FDA clears OraSure’s OraQuick Ebola Test for marketing

11 October 2019 (Last Updated October 11th, 2019 10:31)

Diagnostic products developer OraSure Technologies has received marketing authorisation from the US Food and Drug Administration (FDA) for its rapid diagnostic test (RDT) to identify Ebola virus antigen.

FDA clears OraSure’s OraQuick Ebola Test for marketing
Scanning electron micrograph of Ebola virus Makona (in red) from the West African epidemic. Credit: National Institute of Allergy and Infectious Diseases, NIH.

Diagnostic products developer OraSure Technologies has received marketing authorisation from the US Food and Drug Administration (FDA) for its rapid diagnostic test (RDT) to identify Ebola virus antigen.

The OraQuick Ebola Rapid Antigen Test determines a rapid, presumptive diagnosis that must be approved.

It can be used to analyse blood from living individuals, as well as oral fluid from some recently deceased individuals suspected of having died from the Ebola Virus Disease, for informed decisions to prevent disease transmission via cadavers.

FDA acting commissioner Ned Sharpless said: “The ability to use this test to promptly make a presumptive Ebola diagnosis could help providers to more quickly isolate patients and begin treatments that can be potentially life-saving.

“Additionally, this device could be used to support safe and dignified burials while helping to reduce the risk of transmission during those burials.”

FDA approval comes after a review of results from various clinical studies conducted using blood samples and cadaveric oral fluid from the 2014 outbreak in West African and different analytical studies.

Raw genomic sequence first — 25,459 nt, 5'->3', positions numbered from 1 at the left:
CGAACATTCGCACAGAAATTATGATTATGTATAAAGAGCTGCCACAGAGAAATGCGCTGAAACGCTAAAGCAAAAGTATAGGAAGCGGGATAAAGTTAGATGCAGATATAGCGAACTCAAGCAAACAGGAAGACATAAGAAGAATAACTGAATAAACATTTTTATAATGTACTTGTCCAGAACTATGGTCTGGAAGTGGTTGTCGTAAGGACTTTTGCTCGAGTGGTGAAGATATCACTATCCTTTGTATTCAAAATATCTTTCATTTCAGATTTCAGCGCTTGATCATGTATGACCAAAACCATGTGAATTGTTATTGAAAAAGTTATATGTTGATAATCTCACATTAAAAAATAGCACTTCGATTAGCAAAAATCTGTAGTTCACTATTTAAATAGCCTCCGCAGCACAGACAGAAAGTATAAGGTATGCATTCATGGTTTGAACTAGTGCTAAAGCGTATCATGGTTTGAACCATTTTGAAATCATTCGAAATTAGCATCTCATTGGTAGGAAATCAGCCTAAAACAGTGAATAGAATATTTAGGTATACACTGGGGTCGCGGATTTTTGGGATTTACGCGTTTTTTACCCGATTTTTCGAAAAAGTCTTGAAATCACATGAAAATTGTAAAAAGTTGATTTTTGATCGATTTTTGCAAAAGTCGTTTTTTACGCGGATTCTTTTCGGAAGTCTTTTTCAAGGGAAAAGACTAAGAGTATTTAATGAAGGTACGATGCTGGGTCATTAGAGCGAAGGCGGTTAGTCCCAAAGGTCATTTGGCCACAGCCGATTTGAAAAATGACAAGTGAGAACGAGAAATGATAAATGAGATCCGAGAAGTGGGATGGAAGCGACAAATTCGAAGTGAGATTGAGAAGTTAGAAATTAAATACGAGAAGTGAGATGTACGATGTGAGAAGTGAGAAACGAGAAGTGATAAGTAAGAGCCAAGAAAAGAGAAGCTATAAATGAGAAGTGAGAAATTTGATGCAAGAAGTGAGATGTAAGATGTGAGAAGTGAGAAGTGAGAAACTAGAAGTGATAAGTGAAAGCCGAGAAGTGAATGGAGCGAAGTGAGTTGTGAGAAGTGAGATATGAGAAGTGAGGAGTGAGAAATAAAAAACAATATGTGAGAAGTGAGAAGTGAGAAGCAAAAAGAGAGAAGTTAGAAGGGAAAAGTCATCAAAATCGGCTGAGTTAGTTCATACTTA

Based on the data, the regulator concluded that general and special controls were required to ensure the safety and effectiveness of the OraQuick test.

According to the FDA, studies showed that the test could be used only in symptomatic individuals, where the amount of virus is high enough for detection.

It cannot be used for general Ebola infection screening, or to test people at risk of exposure without observable signs of infection.

Ebola spreads via direct contact with blood or body fluids, as well as objects contaminated with body fluids. It can also spread from the bodies of people who have died from the virus.

The ongoing outbreak of the virus in the Democratic Republic of the Congo (DRC) is considered the second-largest in Africa.

During an outbreak in 2014, the FDA collaborated with Centers for Disease Control and Prevention (CDC) and diagnostics developers to provide access to tests, including the OraQuick test, through the Emergency Use Authorization (EUA) pathway.

In November last year, FDA granted EUA to Chembio Diagnostics’ DPP Ebola Antigen System.